Russia unveiled a new state-financed Orthodox cathedral complex in a prime position near the Eiffel Tower in Paris today without the intended guest of honour, President Vladimir Putin.
He cancelled his trip last week after French President Francois Hollande said Russia's bombing of the Syrian city of Aleppo could amount to war crimes.
In a statement from Moscow, Putin said the more than 100-million euro (USD 110 million) complex, built around the cathedral which has five golden domes, was a "visible testament to the cultural and human ties between France and Russia".
The theme was taken up by speakers at the low-key event today, where Russian Culture Minister Vladimir Medinsky overlooked current tensions to say the project was "testament to the solidity of our bilateral relations."
The Saint-Trinite cathedral, which will be consecrated by the patriarch of the Russian Orthodox church in December, sits on a prime location by the river Seine and is a striking illustration of Kremlin support for its national church.
It has raised eyebrows not only because its five giant cupolas covered with 90,000 sheets of gold leaf rise up in front of the Eiffel Tower when viewed from the surrounding area.
The project has also reportedly sparked concerns among France's intelligence agencies because of its proximity to nearby government buildings, including the foreign ministry just a short walk along the Seine.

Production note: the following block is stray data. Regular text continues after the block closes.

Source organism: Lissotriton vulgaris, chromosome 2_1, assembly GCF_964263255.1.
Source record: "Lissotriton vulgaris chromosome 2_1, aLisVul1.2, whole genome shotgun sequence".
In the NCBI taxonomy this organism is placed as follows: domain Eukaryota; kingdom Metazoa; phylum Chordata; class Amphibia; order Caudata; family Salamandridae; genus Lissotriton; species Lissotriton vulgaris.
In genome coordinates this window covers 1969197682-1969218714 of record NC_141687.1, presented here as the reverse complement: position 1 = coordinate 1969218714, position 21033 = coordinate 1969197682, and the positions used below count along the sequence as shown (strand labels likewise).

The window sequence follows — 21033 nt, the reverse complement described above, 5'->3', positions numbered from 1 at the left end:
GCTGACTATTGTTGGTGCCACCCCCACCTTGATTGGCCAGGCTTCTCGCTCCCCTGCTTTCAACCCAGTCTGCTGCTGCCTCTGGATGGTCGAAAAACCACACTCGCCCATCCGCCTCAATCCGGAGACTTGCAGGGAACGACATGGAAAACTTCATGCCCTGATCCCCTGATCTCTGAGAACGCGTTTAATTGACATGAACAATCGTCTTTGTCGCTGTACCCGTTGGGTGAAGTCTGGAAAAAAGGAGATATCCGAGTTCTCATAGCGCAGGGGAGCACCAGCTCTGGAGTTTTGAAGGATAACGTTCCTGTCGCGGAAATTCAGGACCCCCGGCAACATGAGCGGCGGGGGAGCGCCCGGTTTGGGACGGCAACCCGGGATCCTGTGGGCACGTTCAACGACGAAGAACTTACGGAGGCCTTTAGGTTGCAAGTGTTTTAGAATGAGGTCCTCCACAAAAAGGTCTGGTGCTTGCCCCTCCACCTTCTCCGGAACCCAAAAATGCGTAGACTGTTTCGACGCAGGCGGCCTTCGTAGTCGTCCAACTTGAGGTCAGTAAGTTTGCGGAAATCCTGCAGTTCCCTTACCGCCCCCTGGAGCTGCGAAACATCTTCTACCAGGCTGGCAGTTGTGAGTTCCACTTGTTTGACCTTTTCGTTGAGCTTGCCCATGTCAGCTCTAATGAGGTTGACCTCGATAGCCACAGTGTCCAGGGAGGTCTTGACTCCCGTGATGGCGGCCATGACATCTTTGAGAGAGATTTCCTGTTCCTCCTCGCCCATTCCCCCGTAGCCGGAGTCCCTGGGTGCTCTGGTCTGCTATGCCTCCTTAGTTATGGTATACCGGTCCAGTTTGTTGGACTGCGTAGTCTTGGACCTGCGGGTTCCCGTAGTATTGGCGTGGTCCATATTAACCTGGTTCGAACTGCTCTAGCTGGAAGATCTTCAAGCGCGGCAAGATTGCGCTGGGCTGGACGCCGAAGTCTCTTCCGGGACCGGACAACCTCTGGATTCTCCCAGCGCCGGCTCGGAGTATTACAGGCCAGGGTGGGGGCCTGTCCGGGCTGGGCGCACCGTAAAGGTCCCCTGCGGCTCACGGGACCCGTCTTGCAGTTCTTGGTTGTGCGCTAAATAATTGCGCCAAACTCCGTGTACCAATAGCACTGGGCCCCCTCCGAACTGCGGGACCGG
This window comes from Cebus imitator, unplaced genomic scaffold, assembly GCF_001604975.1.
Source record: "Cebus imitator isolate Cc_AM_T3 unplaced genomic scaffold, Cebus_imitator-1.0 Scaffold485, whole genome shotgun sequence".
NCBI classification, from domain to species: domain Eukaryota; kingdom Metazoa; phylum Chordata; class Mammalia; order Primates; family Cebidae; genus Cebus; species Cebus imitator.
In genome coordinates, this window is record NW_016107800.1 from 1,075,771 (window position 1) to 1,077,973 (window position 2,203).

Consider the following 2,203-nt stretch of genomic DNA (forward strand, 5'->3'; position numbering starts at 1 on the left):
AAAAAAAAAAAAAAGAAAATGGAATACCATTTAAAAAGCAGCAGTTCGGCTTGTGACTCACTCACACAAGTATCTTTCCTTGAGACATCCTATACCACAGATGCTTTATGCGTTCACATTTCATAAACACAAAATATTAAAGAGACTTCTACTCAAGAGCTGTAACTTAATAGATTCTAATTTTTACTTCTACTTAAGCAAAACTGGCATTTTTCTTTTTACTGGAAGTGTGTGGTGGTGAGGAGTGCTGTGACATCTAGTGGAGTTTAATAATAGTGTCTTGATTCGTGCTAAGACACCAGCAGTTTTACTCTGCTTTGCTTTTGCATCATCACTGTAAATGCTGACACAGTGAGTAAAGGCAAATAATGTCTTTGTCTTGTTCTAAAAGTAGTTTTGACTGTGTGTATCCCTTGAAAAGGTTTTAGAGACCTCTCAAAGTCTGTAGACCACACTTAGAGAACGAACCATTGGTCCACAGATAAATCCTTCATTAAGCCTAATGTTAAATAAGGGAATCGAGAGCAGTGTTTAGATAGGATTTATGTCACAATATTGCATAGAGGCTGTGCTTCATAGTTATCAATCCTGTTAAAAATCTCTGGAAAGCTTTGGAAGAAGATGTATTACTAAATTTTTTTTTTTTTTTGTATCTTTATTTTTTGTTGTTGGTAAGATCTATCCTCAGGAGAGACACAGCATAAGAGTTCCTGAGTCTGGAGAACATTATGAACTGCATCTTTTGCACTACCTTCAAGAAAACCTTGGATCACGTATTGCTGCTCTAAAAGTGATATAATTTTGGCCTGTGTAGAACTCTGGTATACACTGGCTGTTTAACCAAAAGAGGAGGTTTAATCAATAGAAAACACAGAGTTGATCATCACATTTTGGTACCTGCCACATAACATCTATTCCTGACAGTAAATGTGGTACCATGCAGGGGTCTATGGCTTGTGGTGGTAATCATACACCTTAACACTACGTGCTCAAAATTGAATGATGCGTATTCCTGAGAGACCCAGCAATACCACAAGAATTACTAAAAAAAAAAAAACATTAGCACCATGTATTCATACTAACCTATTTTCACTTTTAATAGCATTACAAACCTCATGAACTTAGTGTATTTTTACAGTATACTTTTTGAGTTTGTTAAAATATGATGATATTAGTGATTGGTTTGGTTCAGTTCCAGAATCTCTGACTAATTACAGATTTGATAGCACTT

Putin has given it strong political and financial backing, acknowledging it was "very difficult" to realise but thanking France for its "continuous support".
The Russian president has developed close bonds with the powerful Russian Orthodox church, whose patriarch Kirill has backed him personally and his policies such as military intervention in Syria.
"We thank President Putin in particular. Without his personal commitment, it would never have happened," said bishop Antoine from the town of Bogorodsk, who was representing patriarch Kirill at the ceremony.
Only the cultural centre was officially opened today, but journalists were allowed inside the cathedral for the first time ahead of its consecration on December 4.
The growing Orthodox community in France, swelled by immigration from Russia as well as the Middle East and the Balkans, is not united behind the new cathedral, which will only be fully completed in 2017.
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